Family Reunions: Uncanny X-Men #12 Review

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Writer: Matthew Rosenberg / Artist: Salvador Larroca / Marvel Comics

The X-Men are dead. Long live the X-Men. In the aftermath of an epic battle with X-Man, all mutants present at the fight were exiled to a splinter reality. Any remaining mutants were apprehended by national security, or have gone into hiding. Cyclops has been resurrected with a little help from son Kid Cable (and a miniscule Phoenix Cage in his heart). He puts out a call for any X-Men to team up with, but stands alone as Reavers and Purifiers greet him instead.  Wolverine, also fresh from the arms of death, has watched Summers from a distance. He joins his remaining teammate to put in work for old time’s sake.

Uncanny X-Men #12 starts only moments after the previous issue. Logan pulls bullets from Scott’s body as the two share their most expressive scene since re-meeting. Scott regrets the mistakes he made that led to mutants becoming even bigger targets. Logan assures him that they are still not alone. From there, the story unfolds in a series of heist film-style vignettes as Scott and Logan begin raiding government facilities in search of any remaining X-Men and mutants. They successfully break out members of the New Mutants. A trio of Multiple Men, Wolfsbane, and Magick are retrieved from a facility where they were quarantined after infection with the Techmodus virus (see last year’s “The New Mutants” mini-series).

The routine jail breaks take a strange turn when they discover a new breed of Sentinel that are curiously passive and can also bleed. After slicing one open, the mutants discover Strong Guy and Dani Moonstar being used as sentinel-mutant hybrids. Meanwhile, Cyclops finds his brother Havok suspended in the air in a torturous energy field. In their escape from the facility, an unsuspected bomb implanted inside of one of their own takes the life of an X-Man not too long after his return. In the frenzy of the battle, the surviving X-Men flee using Magick’s teleportation abilities for the sake of the future mission.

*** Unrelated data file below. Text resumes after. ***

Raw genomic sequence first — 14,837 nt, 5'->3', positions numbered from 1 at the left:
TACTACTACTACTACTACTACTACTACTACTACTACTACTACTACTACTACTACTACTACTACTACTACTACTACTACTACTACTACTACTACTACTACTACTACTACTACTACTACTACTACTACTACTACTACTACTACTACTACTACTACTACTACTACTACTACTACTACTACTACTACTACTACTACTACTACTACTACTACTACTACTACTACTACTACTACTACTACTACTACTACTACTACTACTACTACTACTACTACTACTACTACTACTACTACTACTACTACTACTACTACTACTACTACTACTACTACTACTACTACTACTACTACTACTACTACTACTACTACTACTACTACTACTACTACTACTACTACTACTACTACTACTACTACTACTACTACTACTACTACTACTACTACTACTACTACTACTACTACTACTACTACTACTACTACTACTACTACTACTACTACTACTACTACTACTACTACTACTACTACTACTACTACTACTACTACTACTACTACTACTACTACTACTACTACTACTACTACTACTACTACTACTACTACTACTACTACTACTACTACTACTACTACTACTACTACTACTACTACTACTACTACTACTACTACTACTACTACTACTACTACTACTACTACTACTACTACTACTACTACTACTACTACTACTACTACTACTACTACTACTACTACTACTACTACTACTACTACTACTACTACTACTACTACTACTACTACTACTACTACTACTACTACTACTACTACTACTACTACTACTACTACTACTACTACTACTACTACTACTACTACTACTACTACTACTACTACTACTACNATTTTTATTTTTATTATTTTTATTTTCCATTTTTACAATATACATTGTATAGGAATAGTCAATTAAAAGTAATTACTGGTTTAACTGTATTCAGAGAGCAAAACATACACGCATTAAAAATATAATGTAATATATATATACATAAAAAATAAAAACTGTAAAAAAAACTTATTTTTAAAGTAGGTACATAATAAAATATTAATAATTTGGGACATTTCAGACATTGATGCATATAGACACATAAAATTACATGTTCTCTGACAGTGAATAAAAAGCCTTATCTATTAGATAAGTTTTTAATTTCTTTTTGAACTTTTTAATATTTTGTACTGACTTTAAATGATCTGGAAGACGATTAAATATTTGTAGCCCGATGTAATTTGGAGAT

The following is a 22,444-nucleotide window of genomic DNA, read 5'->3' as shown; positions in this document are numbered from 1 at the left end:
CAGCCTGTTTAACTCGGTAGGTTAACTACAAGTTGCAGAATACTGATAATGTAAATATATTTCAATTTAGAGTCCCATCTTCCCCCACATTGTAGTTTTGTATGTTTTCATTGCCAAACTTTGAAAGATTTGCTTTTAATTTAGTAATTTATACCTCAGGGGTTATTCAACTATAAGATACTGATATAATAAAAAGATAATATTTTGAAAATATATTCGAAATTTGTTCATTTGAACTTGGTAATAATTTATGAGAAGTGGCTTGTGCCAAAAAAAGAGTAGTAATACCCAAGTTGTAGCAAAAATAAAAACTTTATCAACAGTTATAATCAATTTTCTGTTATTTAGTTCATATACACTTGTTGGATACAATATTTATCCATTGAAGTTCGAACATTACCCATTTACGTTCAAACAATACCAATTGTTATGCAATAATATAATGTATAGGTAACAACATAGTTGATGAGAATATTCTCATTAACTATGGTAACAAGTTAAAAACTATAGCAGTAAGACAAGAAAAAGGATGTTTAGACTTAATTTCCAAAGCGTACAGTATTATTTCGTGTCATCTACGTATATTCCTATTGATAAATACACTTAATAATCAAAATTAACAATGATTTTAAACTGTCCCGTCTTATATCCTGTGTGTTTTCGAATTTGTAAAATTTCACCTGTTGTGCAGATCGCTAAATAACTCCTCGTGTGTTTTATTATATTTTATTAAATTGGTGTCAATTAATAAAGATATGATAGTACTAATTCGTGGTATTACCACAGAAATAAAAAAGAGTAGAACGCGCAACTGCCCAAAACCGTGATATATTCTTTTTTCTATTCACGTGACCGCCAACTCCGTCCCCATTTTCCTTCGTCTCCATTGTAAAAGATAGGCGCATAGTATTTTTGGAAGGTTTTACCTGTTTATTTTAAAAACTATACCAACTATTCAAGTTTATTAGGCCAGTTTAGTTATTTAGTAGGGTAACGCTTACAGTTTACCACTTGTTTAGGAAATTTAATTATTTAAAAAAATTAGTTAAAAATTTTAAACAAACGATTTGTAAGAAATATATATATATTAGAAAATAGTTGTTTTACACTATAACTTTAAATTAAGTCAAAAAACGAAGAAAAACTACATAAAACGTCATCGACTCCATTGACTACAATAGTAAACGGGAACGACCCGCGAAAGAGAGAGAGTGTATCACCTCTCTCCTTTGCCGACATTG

Part 2 of “This is Forever” in the post-Age of X-Man-cataclysm continues the journey of Cyclops and Wolverine struggling to carry on the dream in a world that is ultimately glad most of them are gone. Now living in a reality as grim as some of their darkest possible timelines, the story truly forces both the reader and the characters themselves to question the existence of the X-Men. Larocca’s linework here improves upon previous issues, but excels the most in depicting the elements of motion. The panels where Cyclops discovers his brother are especially powerful, and owe a great deal to colorist VC’s Rachelle Rosenberg.

A ragtag group of X-Men is starting to take shape, but what is their mission? What do they want? And more importantly, will anyone care? Can a new team of X-Men still make a difference even as mutants are being hunted and an anti-mutant vaccine is now widely available to the public?

7 out of 10 New Squad, Same Problems

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  • Jon-Carlos Evans is a Berlin based filmmaker, audiovisual artist and writer. He holds a B.A. in Film Production from Webster University-St.Louis and a MFA in Media Arts Production from the City College of New York. Under his musical alias Klaas von Karlos, Evans is also is the founder of experimental-electronic collective ReVerse Bullets and creative director of the GLITCH performance series/music label. As Klaas von Karlos, he is also a member of music projects BIINDS, Naked Sweatshop, and Divan Rouge

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